Green finance grows across the region
Many companies and their leaders are increasing their focus on environmental, sustainability and governance (ESG) principles and taking steps to ensure such practices are embedded in the way they conduct business.
There are many reasons for this beyond the simple responsibility to act as a good corporate citizen. Businesses are also responding to growing pressure coming from customers, investors, regulators, employees, governments and other stakeholders.
Banks and financial institutions have an important part to play in hard-wiring ESG principles into their operations by being responsible lenders, expanding financial inclusion and helping customers and their supply chain meet agreed standards, as well as financing environmentally sustainable businesses.
Southeast Asia's banks have made good progress with green finance, achieving record levels of green, social and sustainable (GSS) debt issuance last year, according to the Asean Sustainable Finance State of the Market 2020 report from the Climate Bonds Initiative.
GSS issuance in Asean reached US$12.1 billion last year, up 5.2% from 2019. Cumulative GSS debt issued in the region since 2016 now tops $29.1 billion. Singapore leads the region with $11.9 billion, followed by Indonesia ($5.5 billion), the Philippines ($4.9 billion), Thailand ($3.9 billion) and Malaysia ($2.6 billion).
Singapore was also the largest Asean GSS issuer last year with some $5 billion worth of related bonds. Strong growth in Indonesia and Thailand was driven by sovereign and government-backed entities, and increased private sector activity with multiple Certified Climate Bonds issues, respectively. Thailand also received the Sovereign Green Market Pioneer award at the 2021 Climate Bond Awards ceremony.
Offerings of ESG bonds launched in the Thai debt capital market last year totalled 129.4 billion baht. Bangkok Bank was involved in more than 90% of these ESG issues. We also supported the Ministry of Finance in its inaugural launch of 30 billion baht in Sustainability Bonds, which was extended to 50 billion baht due to overwhelming interest from investors.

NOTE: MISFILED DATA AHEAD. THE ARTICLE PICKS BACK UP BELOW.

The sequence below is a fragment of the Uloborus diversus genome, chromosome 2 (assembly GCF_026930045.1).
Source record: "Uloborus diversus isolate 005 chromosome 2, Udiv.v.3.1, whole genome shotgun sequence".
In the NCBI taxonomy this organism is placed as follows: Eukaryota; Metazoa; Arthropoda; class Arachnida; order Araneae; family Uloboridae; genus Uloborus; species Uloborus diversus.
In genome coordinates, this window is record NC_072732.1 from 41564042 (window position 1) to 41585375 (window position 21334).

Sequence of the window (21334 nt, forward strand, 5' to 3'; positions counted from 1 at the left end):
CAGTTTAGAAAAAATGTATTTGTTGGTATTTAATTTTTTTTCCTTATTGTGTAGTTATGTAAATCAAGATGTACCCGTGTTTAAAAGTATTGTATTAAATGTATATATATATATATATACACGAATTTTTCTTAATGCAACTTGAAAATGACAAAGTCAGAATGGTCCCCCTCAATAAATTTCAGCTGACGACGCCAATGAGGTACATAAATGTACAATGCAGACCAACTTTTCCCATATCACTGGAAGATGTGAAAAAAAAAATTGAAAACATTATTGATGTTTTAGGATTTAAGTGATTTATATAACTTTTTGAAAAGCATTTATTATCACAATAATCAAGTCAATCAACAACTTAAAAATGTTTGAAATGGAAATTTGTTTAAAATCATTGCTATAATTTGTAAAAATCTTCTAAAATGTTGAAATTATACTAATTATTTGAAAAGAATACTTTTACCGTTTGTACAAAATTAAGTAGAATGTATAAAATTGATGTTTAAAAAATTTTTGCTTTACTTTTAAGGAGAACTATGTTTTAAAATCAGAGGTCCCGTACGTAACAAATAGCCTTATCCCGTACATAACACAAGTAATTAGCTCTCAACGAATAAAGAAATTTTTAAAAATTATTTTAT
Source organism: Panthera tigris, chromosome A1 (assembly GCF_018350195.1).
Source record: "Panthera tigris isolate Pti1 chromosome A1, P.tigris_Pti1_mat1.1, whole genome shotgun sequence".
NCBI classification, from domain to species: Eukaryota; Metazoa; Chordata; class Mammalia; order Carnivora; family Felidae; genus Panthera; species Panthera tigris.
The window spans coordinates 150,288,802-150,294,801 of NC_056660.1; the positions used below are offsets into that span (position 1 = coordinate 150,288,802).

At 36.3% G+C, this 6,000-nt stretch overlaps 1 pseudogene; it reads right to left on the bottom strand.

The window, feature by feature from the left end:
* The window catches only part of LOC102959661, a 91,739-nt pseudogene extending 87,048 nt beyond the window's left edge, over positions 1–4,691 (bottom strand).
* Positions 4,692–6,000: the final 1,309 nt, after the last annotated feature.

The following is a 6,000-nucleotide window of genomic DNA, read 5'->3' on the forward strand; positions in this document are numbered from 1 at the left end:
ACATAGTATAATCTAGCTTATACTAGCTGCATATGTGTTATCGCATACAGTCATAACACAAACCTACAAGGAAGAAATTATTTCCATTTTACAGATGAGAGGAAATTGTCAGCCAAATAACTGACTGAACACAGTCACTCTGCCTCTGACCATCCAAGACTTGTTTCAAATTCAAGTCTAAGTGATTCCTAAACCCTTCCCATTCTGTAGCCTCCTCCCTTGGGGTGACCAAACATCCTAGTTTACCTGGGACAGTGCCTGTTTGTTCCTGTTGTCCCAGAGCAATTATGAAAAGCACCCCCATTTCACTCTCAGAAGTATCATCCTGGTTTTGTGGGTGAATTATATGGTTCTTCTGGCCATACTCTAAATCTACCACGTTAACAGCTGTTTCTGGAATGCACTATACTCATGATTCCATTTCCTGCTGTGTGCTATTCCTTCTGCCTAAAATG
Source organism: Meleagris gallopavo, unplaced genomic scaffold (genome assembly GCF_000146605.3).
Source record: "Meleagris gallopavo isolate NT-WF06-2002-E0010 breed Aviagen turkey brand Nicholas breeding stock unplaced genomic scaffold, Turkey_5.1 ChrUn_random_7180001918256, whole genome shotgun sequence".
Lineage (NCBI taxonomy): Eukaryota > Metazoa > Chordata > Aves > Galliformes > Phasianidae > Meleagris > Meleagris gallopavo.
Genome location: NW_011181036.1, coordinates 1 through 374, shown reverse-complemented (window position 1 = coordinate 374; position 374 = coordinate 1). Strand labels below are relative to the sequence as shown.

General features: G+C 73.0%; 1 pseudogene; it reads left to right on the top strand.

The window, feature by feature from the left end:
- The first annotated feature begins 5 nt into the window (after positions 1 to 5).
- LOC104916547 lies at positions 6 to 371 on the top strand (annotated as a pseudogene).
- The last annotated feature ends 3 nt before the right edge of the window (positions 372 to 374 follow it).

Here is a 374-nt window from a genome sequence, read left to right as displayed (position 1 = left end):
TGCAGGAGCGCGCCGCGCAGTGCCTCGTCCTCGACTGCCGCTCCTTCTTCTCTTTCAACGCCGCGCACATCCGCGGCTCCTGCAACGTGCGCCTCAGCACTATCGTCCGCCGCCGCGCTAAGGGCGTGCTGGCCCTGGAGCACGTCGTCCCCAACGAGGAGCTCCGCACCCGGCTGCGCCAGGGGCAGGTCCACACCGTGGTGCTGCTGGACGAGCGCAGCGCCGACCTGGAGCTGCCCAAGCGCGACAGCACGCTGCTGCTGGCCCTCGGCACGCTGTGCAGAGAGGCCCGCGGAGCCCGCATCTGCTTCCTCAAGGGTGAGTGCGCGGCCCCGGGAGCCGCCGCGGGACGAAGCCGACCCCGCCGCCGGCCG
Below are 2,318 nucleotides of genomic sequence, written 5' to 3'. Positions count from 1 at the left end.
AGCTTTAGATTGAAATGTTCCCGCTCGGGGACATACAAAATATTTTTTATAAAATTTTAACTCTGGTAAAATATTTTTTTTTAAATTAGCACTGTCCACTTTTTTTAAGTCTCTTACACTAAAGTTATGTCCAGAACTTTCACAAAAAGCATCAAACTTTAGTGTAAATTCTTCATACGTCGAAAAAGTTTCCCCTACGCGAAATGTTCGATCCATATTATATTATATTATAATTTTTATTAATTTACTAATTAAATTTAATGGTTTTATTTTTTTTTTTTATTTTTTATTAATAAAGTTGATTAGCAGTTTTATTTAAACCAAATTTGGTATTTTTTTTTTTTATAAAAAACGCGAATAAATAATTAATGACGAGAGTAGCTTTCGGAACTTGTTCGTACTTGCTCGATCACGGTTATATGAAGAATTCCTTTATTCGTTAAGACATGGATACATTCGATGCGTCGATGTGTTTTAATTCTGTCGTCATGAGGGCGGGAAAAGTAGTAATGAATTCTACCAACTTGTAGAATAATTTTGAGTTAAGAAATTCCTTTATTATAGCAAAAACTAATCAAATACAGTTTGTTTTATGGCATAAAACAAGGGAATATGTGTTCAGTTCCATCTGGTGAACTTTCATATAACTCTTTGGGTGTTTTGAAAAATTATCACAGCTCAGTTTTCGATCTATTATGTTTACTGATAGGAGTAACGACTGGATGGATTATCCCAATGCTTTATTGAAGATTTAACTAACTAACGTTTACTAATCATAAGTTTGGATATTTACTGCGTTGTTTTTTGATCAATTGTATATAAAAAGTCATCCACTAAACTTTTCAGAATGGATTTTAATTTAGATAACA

We focused on financing solar energy projects in various countries last year as part of our commitment to sustainable banking. This included participating in providing a syndicated loan for the development and operation of a 257-megawatt solar project at Hoa Hoi in Phu Yen province of Vietnam. The syndicated loan was the first Green B loan in Asia-Pacific to be certified by the Climate Bonds Initiative.
Making finance more sustainable involves a concerted effort from many actors, and Bangkok Bank's efforts in this area are just an indication of the good work being carried out by banks and financial institutions across the region.
Sustainable finance extends far beyond the remit of green bonds. Governments and regulators are helping to facilitate meaningful change in other areas by requiring listed companies to be more sustainable, and by providing investors with the information they need to make sustainable investments.
The positive direction Southeast Asia's listed companies are taking was underlined by the Corporate Knights 2019 sustainability disclosure performance ranking, which ranked the Stock Exchange of Thailand ninth out of 47 exchanges worldwide. The SET was the highest-ranked bourse in the Asia Pacific region, ahead of Singapore (24th), the Philippines (30th) and Indonesia (36th).
The record issuance of green bonds last year and the positive sustainability rankings of the region's stock exchanges demonstrate Southeast Asia's growing commitment to green finance. We will need to continue and intensify these efforts moving forward to ensure we can build back better after the pandemic and help ensure a sustainable future for our societies and generations to come.
Dr Thaweelap Rittapirom is a director and executive vice-president of Bangkok Bank. For more columns in this series, please visit www.bangkokbank.com